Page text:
To ask the Secretary of State for Work and Pensions, if he will remove the mandatory reassessment of people with progressive conditions, such as muscle-wasting conditions, who are in receipt of personal independence payments at the enhanced rate. (5325)

Tabled on: 17 July 2017

Answer:
Penny Mordaunt:

Reviews of PIP are a key part of the benefit and ensure that not only awards remain correct where needs may change and that we also maintain contact with the claimant, both features missing from its predecessor Disability Living Allowance. The length of an award is based on an individual’s circumstances and can vary from nine months to an on-going award with a light touch review at the ten year point. PIP recognises that for the most severely disabled claimants, the award review process could seem unnecessarily intrusive. Existing PIP claimants with the most severe, lifetime disabilities, whose functional ability has remained the same, are more likely to have their evidence reviewed by a DWP Decision-Maker and will not need to have another face-to-face assessment with a healthcare professional.

We will continue to closely monitor developments across the health and disability landscape and engage with stakeholders to improve the service we provide. We are committed to ensuring that the PIP reassessment process works effectively across the spectrum of disabilities and health conditions, including mental health conditions, cognitive impairments and physical disabilities.

On Employment and Support Allowance we are working with our assessment provider, medical professionals and other stakeholders, to develop a set of criteria that will help us identify those with the most severe health conditions or disabilities, for whom reassessments can be stopped unless there is a change of circumstances.

The answer was submitted on 25 Jul 2017 at 15:33.

 

Written Question – Treasury [20/07/2017]

Question:
To ask Mr Chancellor of the Exchequer, if the Government will introduce a requirement on the Financial Conduct Authority to set out a reasonable duty of care for financial services providers to exercise towards their customers. (4474)

Tabled on: 12 July 2017

Answer:
Stephen Barclay:

The government recognises that there are different views on the merits of introducing a duty of care for financial services providers. The government welcomes the Financial Conduct Authority’s commitment to publish a discussion paper to explore the issue of duty of care, as part of the planned review of their Handbook described in their Mission document published in April.

The answer was submitted on 20 Jul 2017 at 15:13.

 

Written Question – Health [11/07/2017]

Question: To ask the Secretary of State for Health, what plans he has to increase funding for addiction services in England. (2783)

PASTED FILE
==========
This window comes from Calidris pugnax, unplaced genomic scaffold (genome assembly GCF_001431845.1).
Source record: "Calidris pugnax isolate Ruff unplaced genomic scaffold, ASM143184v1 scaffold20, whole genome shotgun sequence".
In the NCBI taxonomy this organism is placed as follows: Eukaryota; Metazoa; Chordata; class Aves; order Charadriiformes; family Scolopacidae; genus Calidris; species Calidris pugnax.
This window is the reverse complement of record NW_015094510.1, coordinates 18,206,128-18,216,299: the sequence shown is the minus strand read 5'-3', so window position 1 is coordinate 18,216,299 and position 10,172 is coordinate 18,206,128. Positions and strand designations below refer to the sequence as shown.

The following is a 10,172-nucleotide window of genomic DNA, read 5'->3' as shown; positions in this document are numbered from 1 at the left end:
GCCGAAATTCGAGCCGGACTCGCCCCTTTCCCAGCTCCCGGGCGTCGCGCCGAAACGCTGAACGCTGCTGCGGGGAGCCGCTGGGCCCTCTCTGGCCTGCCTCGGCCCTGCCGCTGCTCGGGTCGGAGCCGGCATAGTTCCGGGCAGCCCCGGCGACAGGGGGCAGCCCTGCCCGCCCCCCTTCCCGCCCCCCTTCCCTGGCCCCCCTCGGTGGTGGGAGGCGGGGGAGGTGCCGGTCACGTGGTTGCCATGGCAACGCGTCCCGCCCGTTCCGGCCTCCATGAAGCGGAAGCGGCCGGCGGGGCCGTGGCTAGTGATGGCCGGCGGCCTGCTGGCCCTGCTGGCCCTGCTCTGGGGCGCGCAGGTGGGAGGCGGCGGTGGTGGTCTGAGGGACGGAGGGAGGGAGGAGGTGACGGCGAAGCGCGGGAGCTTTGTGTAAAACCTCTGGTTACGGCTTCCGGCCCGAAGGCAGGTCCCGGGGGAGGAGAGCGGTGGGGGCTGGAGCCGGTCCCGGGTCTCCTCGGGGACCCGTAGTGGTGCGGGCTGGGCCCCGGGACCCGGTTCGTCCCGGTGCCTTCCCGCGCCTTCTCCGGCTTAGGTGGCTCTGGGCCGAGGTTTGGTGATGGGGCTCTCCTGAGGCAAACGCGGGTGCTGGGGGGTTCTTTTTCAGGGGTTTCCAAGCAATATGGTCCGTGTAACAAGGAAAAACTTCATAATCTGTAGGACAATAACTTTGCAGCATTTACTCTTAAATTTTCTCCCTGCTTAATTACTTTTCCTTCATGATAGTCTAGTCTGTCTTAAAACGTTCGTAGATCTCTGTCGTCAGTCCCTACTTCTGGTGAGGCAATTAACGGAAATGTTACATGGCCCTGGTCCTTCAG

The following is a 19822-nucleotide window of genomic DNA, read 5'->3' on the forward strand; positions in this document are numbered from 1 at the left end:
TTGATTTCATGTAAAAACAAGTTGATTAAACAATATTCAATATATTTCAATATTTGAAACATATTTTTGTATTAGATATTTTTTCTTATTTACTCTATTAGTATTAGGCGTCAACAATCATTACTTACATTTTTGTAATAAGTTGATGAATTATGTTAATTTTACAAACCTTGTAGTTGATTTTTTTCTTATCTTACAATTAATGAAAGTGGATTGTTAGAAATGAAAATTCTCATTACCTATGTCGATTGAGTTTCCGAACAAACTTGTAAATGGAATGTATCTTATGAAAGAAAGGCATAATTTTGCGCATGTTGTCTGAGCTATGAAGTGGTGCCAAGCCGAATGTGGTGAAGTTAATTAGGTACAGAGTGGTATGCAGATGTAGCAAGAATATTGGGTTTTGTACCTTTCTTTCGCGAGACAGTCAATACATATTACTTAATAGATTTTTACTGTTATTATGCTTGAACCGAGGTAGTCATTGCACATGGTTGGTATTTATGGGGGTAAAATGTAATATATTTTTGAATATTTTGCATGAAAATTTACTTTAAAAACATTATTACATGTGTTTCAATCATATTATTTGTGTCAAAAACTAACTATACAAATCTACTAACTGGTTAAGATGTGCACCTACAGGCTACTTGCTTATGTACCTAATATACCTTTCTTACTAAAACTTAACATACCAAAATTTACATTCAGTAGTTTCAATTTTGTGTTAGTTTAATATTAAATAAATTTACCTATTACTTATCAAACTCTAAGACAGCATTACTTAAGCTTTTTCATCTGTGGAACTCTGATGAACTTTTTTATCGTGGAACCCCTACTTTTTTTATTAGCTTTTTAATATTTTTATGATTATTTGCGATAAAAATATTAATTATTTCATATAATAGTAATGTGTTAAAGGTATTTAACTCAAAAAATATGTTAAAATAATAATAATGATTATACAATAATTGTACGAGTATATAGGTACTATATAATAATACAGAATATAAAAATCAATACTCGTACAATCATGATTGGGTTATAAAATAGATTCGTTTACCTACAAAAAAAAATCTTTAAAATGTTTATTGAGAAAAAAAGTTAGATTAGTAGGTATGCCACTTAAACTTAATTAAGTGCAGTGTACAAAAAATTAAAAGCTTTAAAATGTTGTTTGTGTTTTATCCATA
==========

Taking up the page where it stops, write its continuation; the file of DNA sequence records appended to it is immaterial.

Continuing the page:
Tabled on: 04 July 2017

This question was grouped with the following question(s) for answer:

  1. To ask the Secretary of State for Health, why expenditure on adult drug misuse services in England has fallen by over £42 million since 2013-14. (2963) Tabled on: 04 July 2017

Answer: Steve Brine:

The Government has committed £16 billion in funding to local councils over the current five year spending review period to tackle public health issues. Any decisions on commission of effective drug and alcohol prevention and treatment services are the responsibility of local authorities based on an assessment of local need.

The answer was submitted on 11 Jul 2017 at 10:49.

Oral Question to the Minister – Spousal Visas [03/07/2017]

 

Ronnie Cowan MP

What steps she is taking to protect the family rights of UK citizens married to non-EU citizens.

Brandon Lewis MP (Minister for Immigration)

The requirements we have in place promote not just family values but integration, while also striking the right balance to ensure that we take into account the burden on the taxpayer as well, so we have a fair balance between family, integration and the taxpayers’ position.

Ronnie Cowan MP

My constituent Paul McMillan, a medical student from Port Glasgow, is unable to be with his American partner because of the minimum income requirement on spousal visas, which stands at £18,600 and is due to rise. He has decided that because of the UK Government’s increasingly hostile attitude towards immigrants, on completing his studies he will emigrate from Scotland to be with his partner. Scotland will lose not only his future medical expertise but the expertise of his partner, a qualified social worker. Considering Paul’s situation, will the Home Secretary abandon plans to increase the minimum income requirement?

Brandon Lewis MP (Minister for Immigration)

If the hon. Gentleman wants to write to me about any specific case, I will be happy to have a look at it. As a general point, however, it is right that we look at making sure that everybody across the UK has the same position to deal with, so that the system is fair and that it is also fair to taxpayers, so that someone bringing a member of their family to this country can afford for them to be here. I also point out to the hon. Gentleman that the figure of £18,600 is several thousand pounds below the median wage in Scotland.

Written Question – Young People [30/06/2017]

Department for Culture, Media and Sport
Internet: Young People
To ask the Secretary of State for Culture, Media and Sport, when the Government plans to publish a green paper on online safety for young people.
Answered by: Matt Hancock
Answered on: 30 June 2017

Work has started on the DCMS led cross-government internet safety strategy which will give us the opportunity to consider issues of online safety for children and young people. We are considering how this will be taken forward under the Digital Charter.